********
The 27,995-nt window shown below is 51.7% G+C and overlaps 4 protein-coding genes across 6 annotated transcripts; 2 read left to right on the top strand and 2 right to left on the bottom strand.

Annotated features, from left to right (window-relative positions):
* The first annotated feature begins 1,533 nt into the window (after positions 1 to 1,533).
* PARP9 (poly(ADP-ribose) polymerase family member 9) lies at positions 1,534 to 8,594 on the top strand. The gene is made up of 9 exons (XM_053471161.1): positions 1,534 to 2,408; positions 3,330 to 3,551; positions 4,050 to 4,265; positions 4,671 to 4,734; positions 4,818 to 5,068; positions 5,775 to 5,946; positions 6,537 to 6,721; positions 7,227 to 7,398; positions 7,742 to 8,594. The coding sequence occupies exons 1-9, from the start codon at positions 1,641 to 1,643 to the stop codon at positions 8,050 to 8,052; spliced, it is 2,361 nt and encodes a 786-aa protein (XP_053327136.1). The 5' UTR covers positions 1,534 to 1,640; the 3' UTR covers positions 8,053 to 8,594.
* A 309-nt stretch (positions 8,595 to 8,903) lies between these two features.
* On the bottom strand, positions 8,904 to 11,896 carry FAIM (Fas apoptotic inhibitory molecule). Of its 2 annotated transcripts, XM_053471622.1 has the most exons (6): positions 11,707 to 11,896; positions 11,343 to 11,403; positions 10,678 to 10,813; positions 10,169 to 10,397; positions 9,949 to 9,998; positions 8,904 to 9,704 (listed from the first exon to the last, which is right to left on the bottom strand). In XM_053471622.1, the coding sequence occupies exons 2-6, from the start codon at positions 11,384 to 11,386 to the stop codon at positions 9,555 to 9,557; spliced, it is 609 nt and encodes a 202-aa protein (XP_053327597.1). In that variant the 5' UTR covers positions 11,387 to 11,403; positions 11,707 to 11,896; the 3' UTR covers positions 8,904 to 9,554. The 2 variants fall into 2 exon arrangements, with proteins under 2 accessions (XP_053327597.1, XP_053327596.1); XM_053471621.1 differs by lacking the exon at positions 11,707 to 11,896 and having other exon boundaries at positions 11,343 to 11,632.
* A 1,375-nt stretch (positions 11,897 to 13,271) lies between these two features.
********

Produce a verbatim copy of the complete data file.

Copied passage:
The 27,995-nt window shown below is 51.7% G+C and overlaps 4 protein-coding genes across 6 annotated transcripts; 2 read left to right on the top strand and 2 right to left on the bottom strand.

Annotated features, from left to right (window-relative positions):
* The first annotated feature begins 1,533 nt into the window (after positions 1 to 1,533).
* PARP9 (poly(ADP-ribose) polymerase family member 9) lies at positions 1,534 to 8,594 on the top strand. The gene is made up of 9 exons (XM_053471161.1): positions 1,534 to 2,408; positions 3,330 to 3,551; positions 4,050 to 4,265; positions 4,671 to 4,734; positions 4,818 to 5,068; positions 5,775 to 5,946; positions 6,537 to 6,721; positions 7,227 to 7,398; positions 7,742 to 8,594. The coding sequence occupies exons 1-9, from the start codon at positions 1,641 to 1,643 to the stop codon at positions 8,050 to 8,052; spliced, it is 2,361 nt and encodes a 786-aa protein (XP_053327136.1). The 5' UTR covers positions 1,534 to 1,640; the 3' UTR covers positions 8,053 to 8,594.
* A 309-nt stretch (positions 8,595 to 8,903) lies between these two features.
* On the bottom strand, positions 8,904 to 11,896 carry FAIM (Fas apoptotic inhibitory molecule). Of its 2 annotated transcripts, XM_053471622.1 has the most exons (6): positions 11,707 to 11,896; positions 11,343 to 11,403; positions 10,678 to 10,813; positions 10,169 to 10,397; positions 9,949 to 9,998; positions 8,904 to 9,704 (listed from the first exon to the last, which is right to left on the bottom strand). In XM_053471622.1, the coding sequence occupies exons 2-6, from the start codon at positions 11,384 to 11,386 to the stop codon at positions 9,555 to 9,557; spliced, it is 609 nt and encodes a 202-aa protein (XP_053327597.1). In that variant the 5' UTR covers positions 11,387 to 11,403; positions 11,707 to 11,896; the 3' UTR covers positions 8,904 to 9,554. The 2 variants fall into 2 exon arrangements, with proteins under 2 accessions (XP_053327597.1, XP_053327596.1); XM_053471621.1 differs by lacking the exon at positions 11,707 to 11,896 and having other exon boundaries at positions 11,343 to 11,632.
* A 1,375-nt stretch (positions 11,897 to 13,271) lies between these two features.